The 10 best graphics cards of 2016
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For PC builders, choosing the right graphics card (GPU) can be the difference between barely managing 30 frames-per-second (fps) at the lowest settings and pulling off the latest triple-A experiences in 4K at the 60 fps gold standard. With an abundance of cards to choose from, the opportunities appear to be endless.
You may instinctively be tempted to strive towards the most powerful gaming rig ever conceived – but of course we all know money doesn’t grow on trees. For those of us working hard to avoid debt, the ideal solution is reach for the best bang-for-buck deal on a set budget.
- Don't settle: buy only the best motherboard for your PC
Keep in mind, however, that you’ll need to wisely select the rest of your parts once you’ve found your pixel-pushing soulmate. There’s no use saving up for the imminent GTX 1080 Ti if it’s being bottlenecked by an antiquated CPU or feeding a low-res screen that will fail to reap the benefits. In those cases, you would be better off with an AMD RX 480 or even the comparable Nvidia GTX 1060.
With an ever-present VR future looming, virtual reality might also play a role in your next graphics card purchase. If so, you’ll want to carefully ensure that your rig meets, or even exceeds, the minimum specification requirements for the latest and greatest in head-mounted display technology as well.
Finally, without further ado, here are our picks for the best graphics cards around, VR-ready or otherwise.
Nvidia had to act quick this year in refining the Maxwell Titan X, bringing it more in line with the standards set by Pascal. It’s still going to cost a lot. In fact, the Titan X costs even more than what you could expect to pay for the card of the same name when it came out just last year. However, it’s still the most powerful consumer graphics card on the market, beating out – within months – the vanilla 1080. Despite producing more noise than the GTX 1080, it’s also 30% – 40% faster, leading to higher frame rates across the board.
If you want proper entry into 4K gaming, you’re looking at it. With the launch of Nvidia’s Pascal architecture, you can get the performance of two 980 Tis for a fraction of what you’d spend on a Titan X. Of course, no graphics card is complete without its fair share of flaws. This GTX 1080 falls prey to an early adoption tax in what Nvidia calls the “Founders Edition” model, based on the reference set by the company and manufactured by EVGA. While there are plenty of other GTX 1080 variants on the market now just begging to be purchased, you may even just want to wait for the GTX 1080 Ti.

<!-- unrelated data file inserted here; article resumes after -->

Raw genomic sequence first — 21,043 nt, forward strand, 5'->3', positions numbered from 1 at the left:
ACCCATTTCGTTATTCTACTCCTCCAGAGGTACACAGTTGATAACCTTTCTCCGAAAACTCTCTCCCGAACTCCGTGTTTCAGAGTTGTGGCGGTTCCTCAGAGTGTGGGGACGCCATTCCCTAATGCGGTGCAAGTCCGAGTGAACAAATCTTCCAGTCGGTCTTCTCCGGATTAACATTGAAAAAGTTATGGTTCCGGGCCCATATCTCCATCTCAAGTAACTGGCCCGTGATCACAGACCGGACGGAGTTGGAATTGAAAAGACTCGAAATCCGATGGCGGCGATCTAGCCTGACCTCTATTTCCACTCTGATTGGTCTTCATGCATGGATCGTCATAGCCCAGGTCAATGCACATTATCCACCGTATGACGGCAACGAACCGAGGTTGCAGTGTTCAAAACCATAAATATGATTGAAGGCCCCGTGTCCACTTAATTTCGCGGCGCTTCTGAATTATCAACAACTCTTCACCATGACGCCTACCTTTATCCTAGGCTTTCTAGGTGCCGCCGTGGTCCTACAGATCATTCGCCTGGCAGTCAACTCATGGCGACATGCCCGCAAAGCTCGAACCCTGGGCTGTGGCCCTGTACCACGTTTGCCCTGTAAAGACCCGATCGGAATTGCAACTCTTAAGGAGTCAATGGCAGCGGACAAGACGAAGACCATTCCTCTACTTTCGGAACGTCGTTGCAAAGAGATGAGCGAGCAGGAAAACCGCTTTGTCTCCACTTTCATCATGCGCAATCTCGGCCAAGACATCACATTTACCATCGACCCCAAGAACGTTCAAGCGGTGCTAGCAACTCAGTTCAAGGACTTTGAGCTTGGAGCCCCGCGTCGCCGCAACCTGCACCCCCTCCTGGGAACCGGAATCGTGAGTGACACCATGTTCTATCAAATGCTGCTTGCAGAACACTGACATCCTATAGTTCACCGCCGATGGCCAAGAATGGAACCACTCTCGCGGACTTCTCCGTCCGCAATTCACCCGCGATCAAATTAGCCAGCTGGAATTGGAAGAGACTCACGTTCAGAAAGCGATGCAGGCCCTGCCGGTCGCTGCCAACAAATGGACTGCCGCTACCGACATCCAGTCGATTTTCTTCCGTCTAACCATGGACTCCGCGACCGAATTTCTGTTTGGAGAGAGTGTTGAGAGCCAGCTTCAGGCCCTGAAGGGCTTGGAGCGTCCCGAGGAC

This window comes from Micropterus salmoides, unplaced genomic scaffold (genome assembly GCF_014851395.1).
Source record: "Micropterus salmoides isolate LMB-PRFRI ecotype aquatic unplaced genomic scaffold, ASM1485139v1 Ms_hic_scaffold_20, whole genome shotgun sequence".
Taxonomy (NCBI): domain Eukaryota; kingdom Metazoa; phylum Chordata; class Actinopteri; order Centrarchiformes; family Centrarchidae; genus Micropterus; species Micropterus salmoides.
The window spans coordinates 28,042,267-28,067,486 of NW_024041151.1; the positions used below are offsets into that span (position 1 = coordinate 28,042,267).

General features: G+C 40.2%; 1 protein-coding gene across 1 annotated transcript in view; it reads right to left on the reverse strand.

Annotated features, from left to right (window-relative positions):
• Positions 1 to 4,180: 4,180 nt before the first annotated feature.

Though it can’t match the GTX 1080 in terms of video memory (6GB versus 8GB GDDR5X), the GTX 980Ti offers a higher clock speed. And, with the right amount of overclocking, it can even beat that card. Cards with the “AMP” moniker usually mean business, and this card lives up to its name. It’ll let you game in resolutions up to 4K, even if can’t reach that glorious 60 fps standard at that pixel count. The 980Ti AMP Extreme Edition may be better value than the GTX 1080 Founders Edition, but it’s far from cheap, costing around the same as a budget (or entry level, mid-range) gaming PC.
If you’re urging for a GPU that does it all, the R9 Fury X was once the best AMD had to offer, though it’s now being challenged by the RX 400-series GPUs. On the upside, the Fury X can easily handle anything at 1080p and in most cases even 1440p.
Hauling an all-in-one liquid cooling system and the latest high-bandwidth memory technology may seem like a heavy workload, but Gigabyte’s Radeon R9 Fury X pulls it off all the same. There is a catch, however, to what appears to be a future-proof gaming spectacle. Not only will you need space for an extra radiator-fan combo a la the liquid cooler, but 4GB of HBM memory is awfully limited compared to the 8GB of GDDR5X you can get with the GTX 1070 for a similar price.